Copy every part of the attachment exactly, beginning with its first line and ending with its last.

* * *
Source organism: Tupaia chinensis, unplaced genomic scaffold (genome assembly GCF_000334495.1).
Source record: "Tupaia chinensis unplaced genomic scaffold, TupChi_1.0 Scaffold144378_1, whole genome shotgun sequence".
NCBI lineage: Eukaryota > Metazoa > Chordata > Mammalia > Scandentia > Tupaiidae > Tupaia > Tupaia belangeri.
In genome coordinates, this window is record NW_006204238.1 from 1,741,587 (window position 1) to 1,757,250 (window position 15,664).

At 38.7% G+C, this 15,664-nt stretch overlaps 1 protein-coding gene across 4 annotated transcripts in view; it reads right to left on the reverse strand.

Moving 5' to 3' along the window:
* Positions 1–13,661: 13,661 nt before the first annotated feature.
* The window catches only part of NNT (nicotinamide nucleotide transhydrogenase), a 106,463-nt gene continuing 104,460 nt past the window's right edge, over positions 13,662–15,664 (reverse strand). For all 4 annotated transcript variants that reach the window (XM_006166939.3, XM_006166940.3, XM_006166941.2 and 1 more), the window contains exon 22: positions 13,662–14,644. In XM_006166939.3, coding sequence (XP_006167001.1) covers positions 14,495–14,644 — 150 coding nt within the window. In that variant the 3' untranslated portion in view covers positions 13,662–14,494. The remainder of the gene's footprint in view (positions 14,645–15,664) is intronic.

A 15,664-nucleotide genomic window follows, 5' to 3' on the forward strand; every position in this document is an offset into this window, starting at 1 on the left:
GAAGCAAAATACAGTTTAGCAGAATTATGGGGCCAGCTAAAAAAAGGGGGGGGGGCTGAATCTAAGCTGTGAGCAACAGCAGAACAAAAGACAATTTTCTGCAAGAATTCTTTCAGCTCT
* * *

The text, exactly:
Source organism: Tupaia chinensis, unplaced genomic scaffold (genome assembly GCF_000334495.1).
Source record: "Tupaia chinensis unplaced genomic scaffold, TupChi_1.0 Scaffold144378_1, whole genome shotgun sequence".
NCBI lineage: Eukaryota > Metazoa > Chordata > Mammalia > Scandentia > Tupaiidae > Tupaia > Tupaia belangeri.
In genome coordinates, this window is record NW_006204238.1 from 1,741,587 (window position 1) to 1,757,250 (window position 15,664).

At 38.7% G+C, this 15,664-nt stretch overlaps 1 protein-coding gene across 4 annotated transcripts in view; it reads right to left on the reverse strand.

Moving 5' to 3' along the window:
* Positions 1–13,661: 13,661 nt before the first annotated feature.
* The window catches only part of NNT (nicotinamide nucleotide transhydrogenase), a 106,463-nt gene continuing 104,460 nt past the window's right edge, over positions 13,662–15,664 (reverse strand). For all 4 annotated transcript variants that reach the window (XM_006166939.3, XM_006166940.3, XM_006166941.2 and 1 more), the window contains exon 22: positions 13,662–14,644. In XM_006166939.3, coding sequence (XP_006167001.1) covers positions 14,495–14,644 — 150 coding nt within the window. In that variant the 3' untranslated portion in view covers positions 13,662–14,494. The remainder of the gene's footprint in view (positions 14,645–15,664) is intronic.

A 15,664-nucleotide genomic window follows, 5' to 3' on the forward strand; every position in this document is an offset into this window, starting at 1 on the left:
GAAGCAAAATACAGTTTAGCAGAATTATGGGGCCAGCTAAAAAAAGGGGGGGGGGCTGAATCTAAGCTGTGAGCAACAGCAGAACAAAAGACAATTTTCTGCAAGAATTCTTTCAGCTCT